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Dozens of residents broke out into cheers and tears of joy after Tulsa City Council unanimously approved an inclusive resolution Wednesday evening. The proposal affirmed the city’s commitment to being a safe, welcoming, and inclusive city for all.
But the celebration was muted by the ignorance of people falsely using Christianity to hate thy neighbor. It reminded me why I remained in the closet for so long.
Introduced by City Councilors Laura Bellis (District 4), Christa Patrick (District 3), Vanessa Hall-Harper (District 1) and Lori Decter Wright (District 7), the resolution didn’t ask anyone to challenge or abandon their long-held religious beliefs. It simply sought to remind Tulsans that we should respect everyone, regardless of sexual orientation, gender identity, or gender expression.
Yet before the Council could even vote on the non-binding measure Wednesday, opposition from a vocal minority led councilors to strike references to sexual orientation and gender from the final resolution.
“I’m sorry that it’s not more,” Councilor Bellis said after the vote.
Well, I’m sorry, too. I’m sorry that some of Bellis’ colleagues leaned into their hypocrisy.
Some of the same city councilors who seek to limit the speaking time for people protesting police violence had no problem placing the comfort levels of a vocal minority over the care of the targeted, marginalized LGBTQIA+ community.
City defends community as State attacks
The vote comes months after a person firebombed a local business that had hosted a drag event. In October, the Donut Hole in midtown Tulsa was vandalized for the second time. Security video showed a person breaking the windows with a baseball bat before throwing a molotov cocktail inside the store ahead of a drag event planned for November 3.
The violent attack came after the same establishment had its windows shattered weeks earlier after hosting an art installation featuring The Queens Dirty Dozen, which is run by drag queens.
And on the state level, the Oklahoma legislature has filed over 40 bills targeting trans and other LGBTQ communities.
So-called Christians ask Tulsa City Council to oppose welcoming resolution
Even with a watered down statement that does nothing but ask Tulsans to respect all people, ignorant hypocrisy was on full display.
“We don’t need to be more welcoming,” one resident said, highlighting the opposition that really amounted to denial of the LGBTQIA+ community’s very existence.
As a gay, Black man who spent years in the closet while actively involved as a songleader of my church, the hateful messages I heard Wednesday night reminded me why so many continue to struggle with openly expressing their full identities.
The 10 residents who spoke out against the resolution were outnumbered by the nearly two dozen speakers who pleaded and demanded that Tulsa City Council push back against the hate directed at our communities. Yet their words still stung like a thousand wasps.
“We need a Jesus revolution, not this resolution,” one resident said, arguing that the city’s effort was unnecessary even as her fellow opposers demonized and diminished the very existence of trans, non-binary and LGBTQIA people.
I’ve come to the conclusion that some people truly believe accepting the existence of non-heteronormative people somehow violates their own faith. Did they skip over the part of the bible that reads, “Judge not, lest ye be judged?”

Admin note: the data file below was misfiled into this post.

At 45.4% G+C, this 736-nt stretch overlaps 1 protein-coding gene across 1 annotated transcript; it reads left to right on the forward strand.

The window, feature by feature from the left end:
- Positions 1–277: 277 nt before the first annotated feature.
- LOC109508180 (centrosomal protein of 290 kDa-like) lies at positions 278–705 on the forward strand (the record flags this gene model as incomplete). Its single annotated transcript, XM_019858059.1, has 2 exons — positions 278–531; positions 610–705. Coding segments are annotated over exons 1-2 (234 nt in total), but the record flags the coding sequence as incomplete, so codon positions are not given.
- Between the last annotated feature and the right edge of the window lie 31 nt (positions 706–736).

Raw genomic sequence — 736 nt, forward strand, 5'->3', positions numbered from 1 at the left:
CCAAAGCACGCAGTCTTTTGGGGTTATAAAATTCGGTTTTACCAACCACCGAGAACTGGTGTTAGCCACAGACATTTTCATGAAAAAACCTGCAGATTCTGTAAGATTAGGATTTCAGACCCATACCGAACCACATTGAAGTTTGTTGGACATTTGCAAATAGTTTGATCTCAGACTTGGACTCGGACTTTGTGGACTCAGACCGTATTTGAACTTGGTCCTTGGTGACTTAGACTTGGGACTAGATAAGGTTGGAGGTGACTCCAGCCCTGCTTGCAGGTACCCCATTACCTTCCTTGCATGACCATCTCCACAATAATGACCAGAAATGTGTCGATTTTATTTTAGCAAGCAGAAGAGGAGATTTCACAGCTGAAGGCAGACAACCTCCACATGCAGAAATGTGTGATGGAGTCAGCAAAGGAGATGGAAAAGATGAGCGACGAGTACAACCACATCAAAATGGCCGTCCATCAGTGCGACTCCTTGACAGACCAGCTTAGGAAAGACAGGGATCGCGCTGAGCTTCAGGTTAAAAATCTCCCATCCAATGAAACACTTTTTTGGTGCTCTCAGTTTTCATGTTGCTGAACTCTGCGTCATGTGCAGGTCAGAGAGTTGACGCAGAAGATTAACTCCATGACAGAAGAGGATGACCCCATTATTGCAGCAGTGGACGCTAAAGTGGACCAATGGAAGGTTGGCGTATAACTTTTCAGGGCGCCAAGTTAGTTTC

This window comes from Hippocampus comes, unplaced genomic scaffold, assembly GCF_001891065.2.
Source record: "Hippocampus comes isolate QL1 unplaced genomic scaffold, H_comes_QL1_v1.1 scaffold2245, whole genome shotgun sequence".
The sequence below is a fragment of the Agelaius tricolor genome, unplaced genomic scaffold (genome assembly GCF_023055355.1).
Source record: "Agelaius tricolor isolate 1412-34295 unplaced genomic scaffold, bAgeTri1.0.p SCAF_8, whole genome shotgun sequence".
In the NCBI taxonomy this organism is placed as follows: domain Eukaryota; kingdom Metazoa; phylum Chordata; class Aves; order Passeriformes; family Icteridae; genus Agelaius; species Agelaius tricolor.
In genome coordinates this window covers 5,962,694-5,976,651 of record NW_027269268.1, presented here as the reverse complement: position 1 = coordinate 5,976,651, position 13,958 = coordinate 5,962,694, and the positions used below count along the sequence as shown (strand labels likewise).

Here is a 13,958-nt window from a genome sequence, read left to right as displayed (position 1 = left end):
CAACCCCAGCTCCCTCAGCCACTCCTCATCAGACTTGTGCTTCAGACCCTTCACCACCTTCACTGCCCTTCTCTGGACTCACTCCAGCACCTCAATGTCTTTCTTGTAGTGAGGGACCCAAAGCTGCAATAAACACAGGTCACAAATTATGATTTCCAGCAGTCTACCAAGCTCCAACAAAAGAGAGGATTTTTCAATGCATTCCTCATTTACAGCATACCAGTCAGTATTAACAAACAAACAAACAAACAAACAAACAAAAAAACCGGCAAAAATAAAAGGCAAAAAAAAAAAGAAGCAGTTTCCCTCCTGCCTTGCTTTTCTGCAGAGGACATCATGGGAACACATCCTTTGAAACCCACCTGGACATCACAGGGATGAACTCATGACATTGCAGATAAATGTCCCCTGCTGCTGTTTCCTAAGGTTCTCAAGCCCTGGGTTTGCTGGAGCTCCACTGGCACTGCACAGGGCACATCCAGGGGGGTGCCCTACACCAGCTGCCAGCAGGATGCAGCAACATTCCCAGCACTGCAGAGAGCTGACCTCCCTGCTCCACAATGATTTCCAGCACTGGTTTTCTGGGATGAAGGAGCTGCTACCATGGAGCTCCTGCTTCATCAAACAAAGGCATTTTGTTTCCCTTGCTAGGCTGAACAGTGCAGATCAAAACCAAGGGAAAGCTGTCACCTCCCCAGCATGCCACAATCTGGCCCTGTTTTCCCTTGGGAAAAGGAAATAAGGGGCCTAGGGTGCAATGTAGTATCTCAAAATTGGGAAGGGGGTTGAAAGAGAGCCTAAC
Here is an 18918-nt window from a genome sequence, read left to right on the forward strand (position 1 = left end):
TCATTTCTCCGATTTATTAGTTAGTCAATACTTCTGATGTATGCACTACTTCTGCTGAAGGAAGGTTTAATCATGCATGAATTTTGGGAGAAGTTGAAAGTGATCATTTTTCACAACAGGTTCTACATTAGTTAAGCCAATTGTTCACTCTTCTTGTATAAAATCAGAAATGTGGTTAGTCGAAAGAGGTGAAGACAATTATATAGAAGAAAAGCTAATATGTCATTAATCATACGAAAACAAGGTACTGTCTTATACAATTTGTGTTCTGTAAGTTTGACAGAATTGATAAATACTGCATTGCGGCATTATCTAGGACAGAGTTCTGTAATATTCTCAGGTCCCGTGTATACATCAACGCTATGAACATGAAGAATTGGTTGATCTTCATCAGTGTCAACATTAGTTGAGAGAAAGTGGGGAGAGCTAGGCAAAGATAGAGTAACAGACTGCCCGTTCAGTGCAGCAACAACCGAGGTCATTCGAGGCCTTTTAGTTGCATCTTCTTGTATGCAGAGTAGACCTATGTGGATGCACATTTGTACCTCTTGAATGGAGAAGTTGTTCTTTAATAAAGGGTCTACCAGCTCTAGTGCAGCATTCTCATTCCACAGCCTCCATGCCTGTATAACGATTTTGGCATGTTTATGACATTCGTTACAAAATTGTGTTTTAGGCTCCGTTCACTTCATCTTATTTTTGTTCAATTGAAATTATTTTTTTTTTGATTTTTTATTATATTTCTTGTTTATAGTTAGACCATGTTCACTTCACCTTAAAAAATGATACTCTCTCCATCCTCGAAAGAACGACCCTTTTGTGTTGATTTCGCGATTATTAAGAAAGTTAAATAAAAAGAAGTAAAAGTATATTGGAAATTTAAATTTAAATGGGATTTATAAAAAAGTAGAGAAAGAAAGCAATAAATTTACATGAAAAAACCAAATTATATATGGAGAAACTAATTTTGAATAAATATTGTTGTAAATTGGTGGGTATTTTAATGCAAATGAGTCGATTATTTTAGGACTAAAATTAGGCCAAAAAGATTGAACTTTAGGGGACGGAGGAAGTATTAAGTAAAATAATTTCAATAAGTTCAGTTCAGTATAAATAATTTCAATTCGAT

“Tell my son he matters”
As dozens of LBTQ-identifying people and their allies spoke up in favor of the resolution, it took me back to my darkest days. During my freshman year of college, I was forced to confront my inner truth, and I very nearly attempted to take my own life.
Yet the bravery of those who opened up about their own experiences filled me with hope.
’I need my city to step up and tell my son he matters,” said the mother of a trans student, whom she convinced not to end their own life in recent days.
Speaking to City Council in a dramatic moment that drew waves of tears among councilors and residents, her son added, “People are threatening to bomb and murder us everyday. I have friends who have overdosed at school just because kids threatened to murder them.”
Resolution a small step in the right direction
What may seem miniscule to some can become an insurmountable mountain for others. In fact, suicide is the second-leading cause of death among young people, according to the Centers for Disease Control. LGBTQIA+ youth are even more likely to contemplate or attempt self-harm.
“I’m saddened and disheartened,” Dorothy Ballard said on Wednesday, describing herself as a Black, queer mother and ordained minister. She’s also the interim Executive Director of Oklahomans for Equality.
“While it is heartening for me to see these very small steps, just the fact that there was this much pushback on something that’s not even an ordinance when there is no direct consequences for what’s going to happen tells you what the underlying problem is,” Ballard told The Black Wall Street Times after the vote.
“And that’s fear and discrimination. It’s hatred, whether implicit or explicit, doesn’t matter. The impact is the same. People lose their lives. People lose their livelihoods,” Ballard added.
Tulsa City Council took a small, but significant step Wednesday. By affirming the city’s comittment to value the lives of all Tulsans, they sent a message that violence against our communities is unnacceptable. In a state whose leaders are actively seeking to criminalize our identities, we need every positive message we can get.